Two Stroke or Four Stroke – today we settle the age-old argument
To mow by two or four stroke – today we pull together the hard facts to find out which is best to maintain your lawn.
It’s been discussed over beers, battled over the back fence and has divided families and friends for years, but today, we delve into the age-old dispute of the two stroke versus four stroke lawn mower – and we guarantee a clear winner!
For professionals who care for large scale lawns that need to be cut at shorter heights, there’s no doubt that an engine powered cylinder mower produces the best cut. But unless you’re looking after some of the Central Coast’s best golf courses or bowling greens, such as those we have here at The Greens The Entrance, most of us are familiar with the good old rotary lawn mower.
In 1952, the Victa Mower company produced the world’s first lightweight rotary mower right here in NSW. Demand exploded for the new innovation and the humble Victa mower soon became a world renowned product. It was this two stroke phenomenon that kept Australian lawns looking freshly cut, well manicured and made mowing the lawns a breeze. No more pushing and pulling a manual cylinder mower back and forward, simply start the mower and push for a luscious manicured yard.
All of the early Victas were made using a two stroke engine and there are some clear benefits of a two stroke mower.
The PROs of a 2 stroke
The first win for a 2 stroke mower is simplicity. 2 stroke engines contain less moving parts and are cheaper to build making the cost of a two stroke mower less than that of a four stroke.
Weight is also a factor. 2 stroke engines are much lighter than four stroke engines. This was a huge factor back in the early days of push mowers when engine technology wasn’t as advanced as it is today. Larger 4 stroke engines were a lot heavier and bulkier making the two stroke a clear winner when Victa began producing mowers.
Another benefit for the old 2 stroke is that less maintenance is required. 2 strokes take a mix of oil and petrol into their fuel tank meaning there’s no need to perform an oil change once a year – simply mix the oil and fuel and go on your way!
Lastly, a two stroke mower has the potential to produce more power from a much smaller engine – however, we’ll talk about this later on as the torque created in a four stroke wins out here.
The PROs of a 4 stroke
The first, and arguably one of the most important points in favour of a four stroke engine is a cleaner, more efficient burning of fuel. 2 stroke engines burn the petrol/oil mixture in a very inefficient way, meaning that more pollution is put into the air. Because of their environmental inefficiency, the manufacture, production and sale of new 2 stroke lawn mowers is banned in Australia. To illustrate how inefficient 2 stroke mowers are, almost ⅓ of the petrol/oil mixture you put in is dispersed out into the air while running the mower. That said, it’s still perfectly legal to use and even repair your existing 2 stroke lawn mower.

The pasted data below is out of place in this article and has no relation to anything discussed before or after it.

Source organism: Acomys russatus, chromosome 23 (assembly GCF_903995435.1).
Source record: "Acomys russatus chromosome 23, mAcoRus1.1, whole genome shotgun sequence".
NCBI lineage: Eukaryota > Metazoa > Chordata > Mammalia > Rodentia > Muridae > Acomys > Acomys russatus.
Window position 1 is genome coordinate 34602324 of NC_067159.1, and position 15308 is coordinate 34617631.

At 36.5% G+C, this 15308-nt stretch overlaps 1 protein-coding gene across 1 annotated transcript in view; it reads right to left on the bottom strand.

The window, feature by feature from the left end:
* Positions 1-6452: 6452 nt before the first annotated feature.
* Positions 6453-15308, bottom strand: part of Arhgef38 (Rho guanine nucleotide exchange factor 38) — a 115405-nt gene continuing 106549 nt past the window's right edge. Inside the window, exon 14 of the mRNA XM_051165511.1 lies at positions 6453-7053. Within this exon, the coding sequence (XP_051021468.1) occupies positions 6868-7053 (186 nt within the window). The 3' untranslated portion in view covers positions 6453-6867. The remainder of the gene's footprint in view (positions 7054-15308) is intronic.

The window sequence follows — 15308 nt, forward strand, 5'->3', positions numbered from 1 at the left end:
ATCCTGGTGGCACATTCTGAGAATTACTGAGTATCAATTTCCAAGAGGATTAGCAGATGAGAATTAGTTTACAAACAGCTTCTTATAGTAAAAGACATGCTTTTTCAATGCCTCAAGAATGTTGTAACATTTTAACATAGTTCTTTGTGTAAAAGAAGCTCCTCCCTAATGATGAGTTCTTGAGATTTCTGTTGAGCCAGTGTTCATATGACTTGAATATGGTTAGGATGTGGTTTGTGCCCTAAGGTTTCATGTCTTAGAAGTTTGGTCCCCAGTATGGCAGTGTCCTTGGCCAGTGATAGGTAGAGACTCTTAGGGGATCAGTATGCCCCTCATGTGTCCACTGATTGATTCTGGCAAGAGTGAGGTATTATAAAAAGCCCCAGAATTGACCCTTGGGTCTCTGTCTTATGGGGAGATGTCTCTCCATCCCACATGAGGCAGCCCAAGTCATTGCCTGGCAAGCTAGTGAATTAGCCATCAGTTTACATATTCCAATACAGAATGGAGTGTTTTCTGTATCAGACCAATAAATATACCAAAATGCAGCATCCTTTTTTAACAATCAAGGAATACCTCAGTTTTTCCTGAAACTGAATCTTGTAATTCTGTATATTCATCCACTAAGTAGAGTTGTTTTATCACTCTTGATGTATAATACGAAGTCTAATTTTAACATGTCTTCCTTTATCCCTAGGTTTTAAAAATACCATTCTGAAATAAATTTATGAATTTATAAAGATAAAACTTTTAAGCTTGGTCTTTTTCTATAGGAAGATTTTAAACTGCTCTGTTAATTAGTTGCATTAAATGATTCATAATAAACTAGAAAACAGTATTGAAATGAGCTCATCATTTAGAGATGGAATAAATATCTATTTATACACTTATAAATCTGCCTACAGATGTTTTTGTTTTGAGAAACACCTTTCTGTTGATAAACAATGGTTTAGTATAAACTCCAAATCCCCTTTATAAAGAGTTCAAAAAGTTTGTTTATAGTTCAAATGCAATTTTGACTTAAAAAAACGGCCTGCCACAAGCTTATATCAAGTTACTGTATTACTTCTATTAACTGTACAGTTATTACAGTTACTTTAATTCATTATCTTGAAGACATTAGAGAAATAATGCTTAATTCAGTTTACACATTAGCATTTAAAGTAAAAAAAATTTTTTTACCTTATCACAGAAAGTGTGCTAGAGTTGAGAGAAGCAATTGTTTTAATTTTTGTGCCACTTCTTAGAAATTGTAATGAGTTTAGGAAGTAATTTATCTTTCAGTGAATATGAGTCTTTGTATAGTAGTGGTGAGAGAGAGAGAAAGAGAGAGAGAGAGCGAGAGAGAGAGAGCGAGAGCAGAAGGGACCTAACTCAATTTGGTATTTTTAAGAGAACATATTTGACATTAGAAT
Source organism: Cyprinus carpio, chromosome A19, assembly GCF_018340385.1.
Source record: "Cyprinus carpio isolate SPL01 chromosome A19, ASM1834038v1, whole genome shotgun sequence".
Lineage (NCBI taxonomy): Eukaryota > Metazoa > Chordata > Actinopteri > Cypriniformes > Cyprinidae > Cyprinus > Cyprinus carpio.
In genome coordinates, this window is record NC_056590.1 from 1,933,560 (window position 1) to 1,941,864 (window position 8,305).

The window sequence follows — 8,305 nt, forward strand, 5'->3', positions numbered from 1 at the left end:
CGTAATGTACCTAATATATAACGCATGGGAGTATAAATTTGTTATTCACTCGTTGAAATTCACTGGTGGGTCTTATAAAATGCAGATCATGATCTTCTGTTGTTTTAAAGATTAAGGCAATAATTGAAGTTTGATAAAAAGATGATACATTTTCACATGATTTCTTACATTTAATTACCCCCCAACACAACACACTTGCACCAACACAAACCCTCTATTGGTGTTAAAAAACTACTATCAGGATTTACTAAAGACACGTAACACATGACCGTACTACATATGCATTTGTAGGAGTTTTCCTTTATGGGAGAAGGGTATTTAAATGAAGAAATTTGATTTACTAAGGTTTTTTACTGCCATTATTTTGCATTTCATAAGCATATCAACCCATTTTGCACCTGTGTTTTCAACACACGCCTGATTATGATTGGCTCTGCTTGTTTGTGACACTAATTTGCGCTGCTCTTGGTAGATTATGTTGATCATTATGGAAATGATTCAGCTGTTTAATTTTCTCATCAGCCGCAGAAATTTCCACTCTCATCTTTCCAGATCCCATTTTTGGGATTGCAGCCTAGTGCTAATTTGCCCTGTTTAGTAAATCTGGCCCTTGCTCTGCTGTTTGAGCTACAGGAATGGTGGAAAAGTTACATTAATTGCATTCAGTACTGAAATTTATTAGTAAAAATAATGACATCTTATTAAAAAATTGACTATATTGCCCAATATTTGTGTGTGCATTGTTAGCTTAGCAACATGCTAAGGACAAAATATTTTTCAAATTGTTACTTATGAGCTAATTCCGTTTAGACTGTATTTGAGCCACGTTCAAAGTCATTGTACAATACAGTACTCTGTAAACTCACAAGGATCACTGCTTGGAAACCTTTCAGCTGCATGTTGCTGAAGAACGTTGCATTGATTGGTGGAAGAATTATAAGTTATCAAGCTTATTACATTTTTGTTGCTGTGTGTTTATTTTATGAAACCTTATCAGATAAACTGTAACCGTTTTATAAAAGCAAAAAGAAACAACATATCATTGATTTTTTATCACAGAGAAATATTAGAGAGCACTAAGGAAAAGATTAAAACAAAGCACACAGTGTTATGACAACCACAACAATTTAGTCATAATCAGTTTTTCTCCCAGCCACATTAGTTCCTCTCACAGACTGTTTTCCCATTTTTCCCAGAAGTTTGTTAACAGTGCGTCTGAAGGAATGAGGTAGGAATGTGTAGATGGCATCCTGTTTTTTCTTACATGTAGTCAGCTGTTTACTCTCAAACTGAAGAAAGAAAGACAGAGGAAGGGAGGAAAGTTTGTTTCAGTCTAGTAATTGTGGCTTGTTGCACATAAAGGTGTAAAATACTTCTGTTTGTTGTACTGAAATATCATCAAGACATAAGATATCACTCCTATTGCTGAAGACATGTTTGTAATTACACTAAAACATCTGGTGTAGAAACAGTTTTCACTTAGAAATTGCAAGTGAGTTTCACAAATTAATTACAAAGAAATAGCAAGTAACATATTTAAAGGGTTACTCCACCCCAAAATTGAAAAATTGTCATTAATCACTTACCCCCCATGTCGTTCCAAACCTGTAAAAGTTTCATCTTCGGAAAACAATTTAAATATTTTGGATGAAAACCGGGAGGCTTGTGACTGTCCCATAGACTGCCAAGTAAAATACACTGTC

Keeping the environment in mind, the 4 stroke mower is much more fuel efficient. You’ll use a lot less petrol mowing the same sized lawn and these days, with the price of petrol, that’s got to be a big factor in your choice of mower. Most tests have found that a well maintained 4 stroke engine will use ⅓ of the equivalent petrol of a 2 stroke mower, this combined with the fact that 2 stroke engines have mostly remained the same since the 1940s is a clear indication that the 4 stroke wins here.
No need to mix oil and petrol
Who has time to work out ratios of oil and fuel levels. With a 4 stroke mower, simply fill up your jerry can at the petrol station with regular unleaded petrol and put it in the mower. Yes, you do have to keep an eye on the oil level but it’s not hard to check the dipstick every few weeks. A service on your 4 stroke mower is only needed once a year in most circumstances and if you’re not comfortable changing the oil yourself, it’s a standard task for any local mower shop – one that also doesn’t come with a hefty bill.
The noise factor
Have you ever come in after mowing your lawn with ringing in your ears? Or had a neighbour complain about your mower noise? That’s likely because you’re using a 2 stroke – they’re much louder! Therefore, another big advantage of a 4 stroke mower is its noise/decibel level which is far lower than that of a 2 stroke mower.
You’ve got the power
Even though the smaller 2 stroke engines can run faster, they don’t have the torque that a 4 stroke mower has. If you’re not sure what torque means, it equates to rotational force which means that there’s more power in the spinning mower blades, this means that thicker and longer grass is cut more easily using a 4 stroke mower – you simply can’t argue with physics.
We know that there’ll always be die-hard fans of the old 2 stroke mower engines, and we don’t blame them. When they were released, 2 stroke lawn mowers were simple, effective and at the time, efficient. Up until 2016, Victa was working hard to economise and reinvent their 2 stroke engines, but decided to pursue their 4 stroke models only. If you’ve still got one, and maintain it well, keep using your 2 stroke, properly maintained and cared for, a 2 stroke will do the job it’s built for, cut your lawn – and it’ll do it well, albeit a little noisier.
Hands down and based purely on the technical factors of environmental impact, petrol consumption, noise, torque and reliability we choose the 4 stroke to mow our lawns. You can’t beat the simplicity of filling the fuel, the ease of pushing the mower through thick grass and the serviceability of a good 4 stroke.
Don’t forget, after you’ve cut your grass, we recommended a nice cold beer – and we’ve got it on tap at The Greenkeepers Shed. If you’re a local of The Entrance, Long Jetty or Blue Bay, pop down after you’ve maintained your lawn and let us pour you one.